Saturday, November 12, 2011

Cease activity constituting lodging

This notice was handed to me by Lt. Amy Christie of the Santa Cruz County Sheriff's Office in the predawn hours when 20 sheriff's demanded protesters at Occupy Santa Cruz remove several tents and a dome structure. Photo courtesy of Auntie Imperial November 12, 2011

What if that "activity" which "constitutes lodging" is the same activity a people use when peaceably assembled to seek redress of government grievances?

by Becky Johnson

November 12, 2011

Santa Cruz, Ca. -- It is 5:40AM on a Saturday morning, and I have arrived at the Santa Cruz County Courthouse to find a Sheriff's raid in progress. Deputies are loading deflated tents into waiting sheriff's vehicles while sleepy-looking Occupy Santa Cruz protesters carry on a myriad of conversations with a dozen different deputies. Supervised and directed by Lt. Amy Christie, the sheriff's deputies were making videotapes of the area, conversing with the protesters, loading tents into police vehicles, and handing out notices.

"My tent was taken, " one thin, scared young woman told me. I could see her shivering.

"They made me drag my tent to the curb," another man told me as I surveyed a wreck of wet blankets, tarps, personal belongings, and a deflated tent all piled up in the gutter. Another woman pointed to a tent she'd placed on top of her vehicle.

"They told me to take it down, but I refused. I told them 'It's my property and I'm not going to take it down."

" Who is in charge here?" I asked, as a Sheriff's deputy pointed to his commander.
"Lt. Christie is in charge, " he told me.

I found her and immediately began to question exactly what it was she thought she was doing there.

"Is it illegal to camp here? According to the County Camping ordinance, is it illegal? You know it's not."

"What are the elements of 'lodging' that you see here, Lt. Christie?"
" We're done. You're illegally lodging here, " she told me. "I'm going to give you this and ask you to walk away from me." She handed me a piece of paper that had the letterhead for the County of Santa Cruz on it.
"I'm not lodging here," I said. "Yeah, you are," she insisted with robot-like speech.

This was not the first raid on Occupy Santa Cruz but the first one where I was able to witness some the actions of the deputies firsthand. In the raid on November 3rd and 4th, 1 man, Felix Krull, was physically arrested and 3 people were cited. Krull was jailed for five days for not having I. D. and released without charges. On November 5th,Chris Doyon was cited by Sgt. Esther Beckman while 7 others were cited under the now-infamous PC 647 (e) on November 11th.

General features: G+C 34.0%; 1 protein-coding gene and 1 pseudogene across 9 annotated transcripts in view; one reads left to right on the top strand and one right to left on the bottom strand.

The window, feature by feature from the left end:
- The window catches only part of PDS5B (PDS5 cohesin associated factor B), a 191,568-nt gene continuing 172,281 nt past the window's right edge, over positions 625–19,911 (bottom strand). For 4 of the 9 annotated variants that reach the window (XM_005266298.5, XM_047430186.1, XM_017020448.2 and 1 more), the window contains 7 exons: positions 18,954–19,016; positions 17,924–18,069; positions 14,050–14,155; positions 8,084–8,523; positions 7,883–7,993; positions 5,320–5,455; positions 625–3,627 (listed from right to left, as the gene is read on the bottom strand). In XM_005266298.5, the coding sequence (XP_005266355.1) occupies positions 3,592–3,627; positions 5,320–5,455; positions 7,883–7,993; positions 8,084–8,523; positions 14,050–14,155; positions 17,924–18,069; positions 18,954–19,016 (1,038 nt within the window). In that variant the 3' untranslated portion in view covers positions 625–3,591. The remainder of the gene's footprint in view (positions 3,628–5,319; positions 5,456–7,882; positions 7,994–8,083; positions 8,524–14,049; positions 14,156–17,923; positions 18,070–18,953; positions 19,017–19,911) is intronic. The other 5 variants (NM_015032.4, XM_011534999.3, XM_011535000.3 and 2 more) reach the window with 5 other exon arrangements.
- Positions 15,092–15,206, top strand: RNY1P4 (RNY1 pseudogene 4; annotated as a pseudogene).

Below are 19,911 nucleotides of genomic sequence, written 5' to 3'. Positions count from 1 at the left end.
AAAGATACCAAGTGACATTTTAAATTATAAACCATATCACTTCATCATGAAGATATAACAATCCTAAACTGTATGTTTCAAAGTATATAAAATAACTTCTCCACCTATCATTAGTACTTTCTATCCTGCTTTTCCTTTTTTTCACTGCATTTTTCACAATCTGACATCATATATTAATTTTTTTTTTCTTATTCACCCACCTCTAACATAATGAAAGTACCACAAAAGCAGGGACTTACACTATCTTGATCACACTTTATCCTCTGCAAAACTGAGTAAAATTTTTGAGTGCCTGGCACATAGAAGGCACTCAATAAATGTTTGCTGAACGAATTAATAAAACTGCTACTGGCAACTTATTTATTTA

The section is found under the "Disorderly Conduct" section of the California Penal Code. However, the only people I witnessed "disturbing the peace" in the predawn hours were the sheriff's! No one was arrested or cited, but police did seize two tents as "unclaimed property" as protesters followed them back to the basement of the County Building with chants of "We're the 99% You're the 99%!" I'm not sure that applies to Lt. Amy Christie. SHE may be one of the 1%.
She certainly SERVES the interests of the 1%.

Looking at the new "Lodging" notice, I can see that this version is decidedly different than the last version. Not only has the County letterhead been added, but much of the language appears to specifically apply to Occupy Santa Cruz including outlawing of "domes whether covered or not". Since the doors to the courthouse on the north side of the building have been closed to the public for a decade, the area is, in no way, obstructing or interfering with any of the normal business conducted in the Courthouse or the County Building.

The first line, however is wrong. It says "This property is owned by the County of Santa Cruz." Technically, it is the citizens of Santa Cruz County which collectively "own" Santa Cruz County public property. And the Courthouse itself is owned collectively by the citizenry of the State of California, being State land. Clearly this land is not "owned" by County CEO, Susan Mauriello, however, if HER signature were on the document, along with the date and time of the warning, it MIGHT have some legal sway.

The next difference I noticed was this: "All of these structures must be removed or.... they will be removed for you and stored safely for pick up by the owners." THAT's new!

Perhaps the County Counsel has been reading up on the Kincaid Decision in Fresno where the City was forced to pay the claims of dozens of homeless people who'd had their property confiscated and destroyed by Fresno Police? Or perhaps the Sheriffs have simply become more humane and eschew destroying survival sleeping gear and tents from poor people?

There is just no way on God's Green Earth that PC 647 (e) can be Constitutional. How can a person be ARRESTED and JAILED for not having a motel receipt? It's vague, overbroad, ANND selectively enforced. The notice Amy Christie handed me this morning says "You are being requested to cease activity constituting lodging." Here we go again.

What IS "activity constituting lodging?" DA Sara Dabkowski in January of 2011 said "To 'lodge' somewhere, it's common knowledge. To lodge, live, stay the night, where they don't have permission." Yet on May 4th 2011, Judge John Gallagher told a jury that "to lodge means to settle or live in a place, that may include sleeping." Judge Rebecca Connolly also found PC 647 (e) to be Constitutional. She faced Public Defender Mark Garver who said " if "lodging" can be defined as someone who stands, sits, or publicly assembles in a protest, it can be used to disperse that protest. I am challenging this ordinance on its face as well as as applied."

So "settling in" or "living in a place" is an arrestable crime? Where have we heard that language used before?

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